1919: The newly formed El Paso Municipal Theater Association was putting on plays and showcasing local talent at El Paso High School. It appeared to have not lasted too long.
1921: The El Paso Women’s Club drama club was reestablished by Mrs. Warren Small and Mrs. Jerome Dale. It had a membership of 75, mostly young girls, who trained and met to read and study drama. The group put on three acts plays that they performed at the Hotel Cortez and at the Women’s Club Auditorium, who sponsored the plays and provided staging and lighting. It had an urgent need for male actors and wanted a professional director. The group put on a play titled Outward Bound directed by El Paso veteran, Joe Friedkin. Friedkin was a member of the Townsend players. In 1928, the women’s study group, with sponsorship of the El Paso Women’s Club, founded the El Paso Little Theater. They performed at the Hotel Cortez and Women’s Club auditorium until they moved into their own building on Trowbridge in 1933. The Little theater was part of a national movement. The idea was to get away from the theater that was larger scale, commercial based, and for profit. It was also aimed at sparking community interest in theater and developing local talent. It offered various ways for the community tp get involved. These theaters were laboratories in which to experiment and development new dramas for an ever-changing audience. In 1939, The Little Theater reorganized into the Community Theater of El Paso Inc. and moved into a new building on 1120 E. Yandell, which later became the Yandell Movie Theater.
1934: The Curtain Club was organized and performed dramas at the old community hall of Mt. Sinai.
1946: The El Paso Civic Players was organized and reorganized as the El Paso Players in 1947. They performed at the Old Catholic Community Center, now Cathedral High school, until the group faded out in 1955.
1951: The El Paso Playhouse was organized by Lois Kibbee with support from her mother. Their first play was Born Yesterday, performed at the Scottish Rite Temple. The purpose was to put on national plays and movies and apply them to a local production. The playhouse was first called El Paso Playhouse 51, then Playhouse 52. In 1952, it performed vaudeville type melodramas at the Hacienda Café to raise money to move into the old Phoenician Club on Kentucky street. These performances became an annual fundraiser. Howell Eurich, Pappy Clark, Jack Graf, and Polly Harris used to perform there. Polly Harris directed summer melodramas with Eileen Light at Hacienda. In 1953, the El Paso Playhouse 52 reorganized into the El Paso Playhouse Inc. The El Paso Playhouse moved into the old Mt Sinai Temple on 6201 North Oregon until they lost the building in 1963.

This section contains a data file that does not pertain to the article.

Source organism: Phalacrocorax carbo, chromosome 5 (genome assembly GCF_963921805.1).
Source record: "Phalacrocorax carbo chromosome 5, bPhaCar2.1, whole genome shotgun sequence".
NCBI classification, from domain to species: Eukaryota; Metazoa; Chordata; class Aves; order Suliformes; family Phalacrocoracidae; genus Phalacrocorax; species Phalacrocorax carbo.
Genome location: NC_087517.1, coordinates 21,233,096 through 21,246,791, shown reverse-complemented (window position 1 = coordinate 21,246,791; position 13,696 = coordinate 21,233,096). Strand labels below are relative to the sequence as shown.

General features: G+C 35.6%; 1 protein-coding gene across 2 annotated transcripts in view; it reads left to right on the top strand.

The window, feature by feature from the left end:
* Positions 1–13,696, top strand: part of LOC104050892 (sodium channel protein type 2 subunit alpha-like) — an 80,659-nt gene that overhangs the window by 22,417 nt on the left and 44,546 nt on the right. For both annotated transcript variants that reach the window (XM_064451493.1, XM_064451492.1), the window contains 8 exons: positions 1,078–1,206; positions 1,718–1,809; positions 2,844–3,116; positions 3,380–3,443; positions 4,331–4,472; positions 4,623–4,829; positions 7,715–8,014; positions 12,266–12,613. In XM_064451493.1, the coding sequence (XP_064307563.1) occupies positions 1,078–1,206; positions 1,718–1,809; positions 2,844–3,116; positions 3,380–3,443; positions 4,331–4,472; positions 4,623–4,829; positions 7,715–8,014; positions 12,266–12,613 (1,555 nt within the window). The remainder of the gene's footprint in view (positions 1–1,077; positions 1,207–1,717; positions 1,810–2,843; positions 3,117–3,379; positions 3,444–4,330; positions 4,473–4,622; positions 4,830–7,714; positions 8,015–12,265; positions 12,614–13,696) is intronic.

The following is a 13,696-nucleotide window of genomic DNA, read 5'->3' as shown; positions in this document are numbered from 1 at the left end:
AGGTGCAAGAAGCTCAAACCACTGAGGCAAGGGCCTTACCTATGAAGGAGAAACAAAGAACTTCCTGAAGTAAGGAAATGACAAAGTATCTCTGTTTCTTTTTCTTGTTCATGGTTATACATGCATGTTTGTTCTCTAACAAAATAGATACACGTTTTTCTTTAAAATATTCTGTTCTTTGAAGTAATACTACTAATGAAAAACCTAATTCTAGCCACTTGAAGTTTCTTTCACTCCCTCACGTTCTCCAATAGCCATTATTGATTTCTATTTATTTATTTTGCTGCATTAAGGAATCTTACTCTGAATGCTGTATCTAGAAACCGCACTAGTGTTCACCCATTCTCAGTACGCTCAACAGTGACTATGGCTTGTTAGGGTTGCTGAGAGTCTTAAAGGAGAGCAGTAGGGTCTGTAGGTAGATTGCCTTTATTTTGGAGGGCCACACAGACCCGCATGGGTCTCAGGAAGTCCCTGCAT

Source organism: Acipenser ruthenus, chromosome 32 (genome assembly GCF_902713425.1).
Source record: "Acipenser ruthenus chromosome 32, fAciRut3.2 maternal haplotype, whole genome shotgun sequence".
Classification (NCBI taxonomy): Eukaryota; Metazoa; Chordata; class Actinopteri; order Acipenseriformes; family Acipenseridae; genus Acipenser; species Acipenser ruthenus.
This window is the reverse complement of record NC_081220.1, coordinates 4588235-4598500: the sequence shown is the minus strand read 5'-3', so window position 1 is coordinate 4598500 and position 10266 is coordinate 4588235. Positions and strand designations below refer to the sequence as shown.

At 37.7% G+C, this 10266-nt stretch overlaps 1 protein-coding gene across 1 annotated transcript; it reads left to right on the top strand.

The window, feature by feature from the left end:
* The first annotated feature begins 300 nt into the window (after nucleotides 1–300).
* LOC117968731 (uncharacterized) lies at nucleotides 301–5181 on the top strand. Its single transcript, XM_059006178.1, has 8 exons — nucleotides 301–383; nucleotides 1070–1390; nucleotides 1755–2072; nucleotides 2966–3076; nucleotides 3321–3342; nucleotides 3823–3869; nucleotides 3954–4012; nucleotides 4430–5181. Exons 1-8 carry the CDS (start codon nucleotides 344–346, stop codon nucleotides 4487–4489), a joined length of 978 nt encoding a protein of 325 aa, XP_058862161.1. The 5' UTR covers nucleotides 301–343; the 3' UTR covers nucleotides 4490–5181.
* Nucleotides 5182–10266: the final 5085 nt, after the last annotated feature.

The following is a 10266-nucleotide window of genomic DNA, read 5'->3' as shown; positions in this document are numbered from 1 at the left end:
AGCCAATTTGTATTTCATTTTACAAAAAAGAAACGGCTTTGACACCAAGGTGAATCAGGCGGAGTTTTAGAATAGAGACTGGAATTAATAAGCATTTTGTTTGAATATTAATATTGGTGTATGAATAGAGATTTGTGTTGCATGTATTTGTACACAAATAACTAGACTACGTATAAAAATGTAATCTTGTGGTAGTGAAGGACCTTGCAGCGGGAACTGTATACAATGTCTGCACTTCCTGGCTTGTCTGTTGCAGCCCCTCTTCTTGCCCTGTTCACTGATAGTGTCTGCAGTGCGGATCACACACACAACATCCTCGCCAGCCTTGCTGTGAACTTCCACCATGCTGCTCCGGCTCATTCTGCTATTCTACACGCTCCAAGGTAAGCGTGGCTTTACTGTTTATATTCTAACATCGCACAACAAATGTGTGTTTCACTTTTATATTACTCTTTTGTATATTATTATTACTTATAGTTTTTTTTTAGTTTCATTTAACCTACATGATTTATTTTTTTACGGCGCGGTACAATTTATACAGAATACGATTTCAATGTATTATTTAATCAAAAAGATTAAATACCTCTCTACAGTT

1956: A group of young aspiring actors founded the “Artist’s Supper Theater” and started performing at the Hacienda Café.
1965: Eurlich, Clark, Graf, and Cathy Franco saved the old Texas Avenue fire station and turned into a turn of the century theater that continued the tradition started by the El Paso Playhouse.
1958: Lois Kibbee, who was resident director, left El Paso Playhouse to seek a career in Hollywood. Her exit left a void, and no strong leader emerged who could unite the different theatrical fractions.
1963: Polly Harris and others broke off and organized the Las Americas Civic Theater which performed at the Old Liberty Hall. It lasted for a year.
1964: The El Paso Playhouse moved into John Alexander‘s Gay Nineties Club on 620 North Oregon and reopened in January of 1964 as the theater. Its first production was Around the Moon. Another group called the El Paso Civic Theater was formed and was able to move into the current playhouse location on 2501 Montana.
1965: The El Paso Civic Theater was evicted in 1964, and the building was remade into the Festival Theater. Its first production was Under the Yum Yum Tree. It had an acting school and also had a contract to put on productions at The Chamizal Theater in 1973 and 1974.
1968: The Festival Theater lost the building and moved into the second floor at the Toltec Building. It reopened as the Upstairs and Downstairs Theater.
1969: The first Chicano theater in El Paso, Teatro Los Probes Bilingual Theater, was founded by UTEP English Professor Joan Quarm. They produced Paso Del Norte which later turned into Viva El Paso. It was renamed the Southwestern Repertory Theater in the 1980s. After Quarm, Hector Serrano took over, and he was one of the creators of Viva El Paso and Paso Del Norte.
1975: Los Teatro Los Pueblos Bilingual Theater opened at the Chamizal Civic Theater.
1978: Leon Gillespie Steak’s House in five points was turned into the Green Room Dinner Theater. It opened in August of 1978.
1979: The Upstairs and the Festival theaters merged with each other becoming the El Paso Playhouse we know today.
1981: Six people, including Bill Logan, started the Music Theater of El Paso. Their goal was to put on local musical productions. They first performed Cabaret in May of 1982 at the Chamizal Theater. It was a standing room only performance.
1983: The UTEP Dinner Theater was founded by students Gregory Taylor and Jimmy Legarrela. The first production was Joseph and the Amazing Technicolor Dreamcoat on May 10, in the old student union ballroom. They were given $1,000 by the UTEP Special Programs and Activities Committee. It was called Union Dinner Theater and renamed the UTEP Dinner Theater in 1999. After two sold old performances, Taylor was given a work-study position to keep the theater going. It became part of the UTEP Department of Theater and Dance.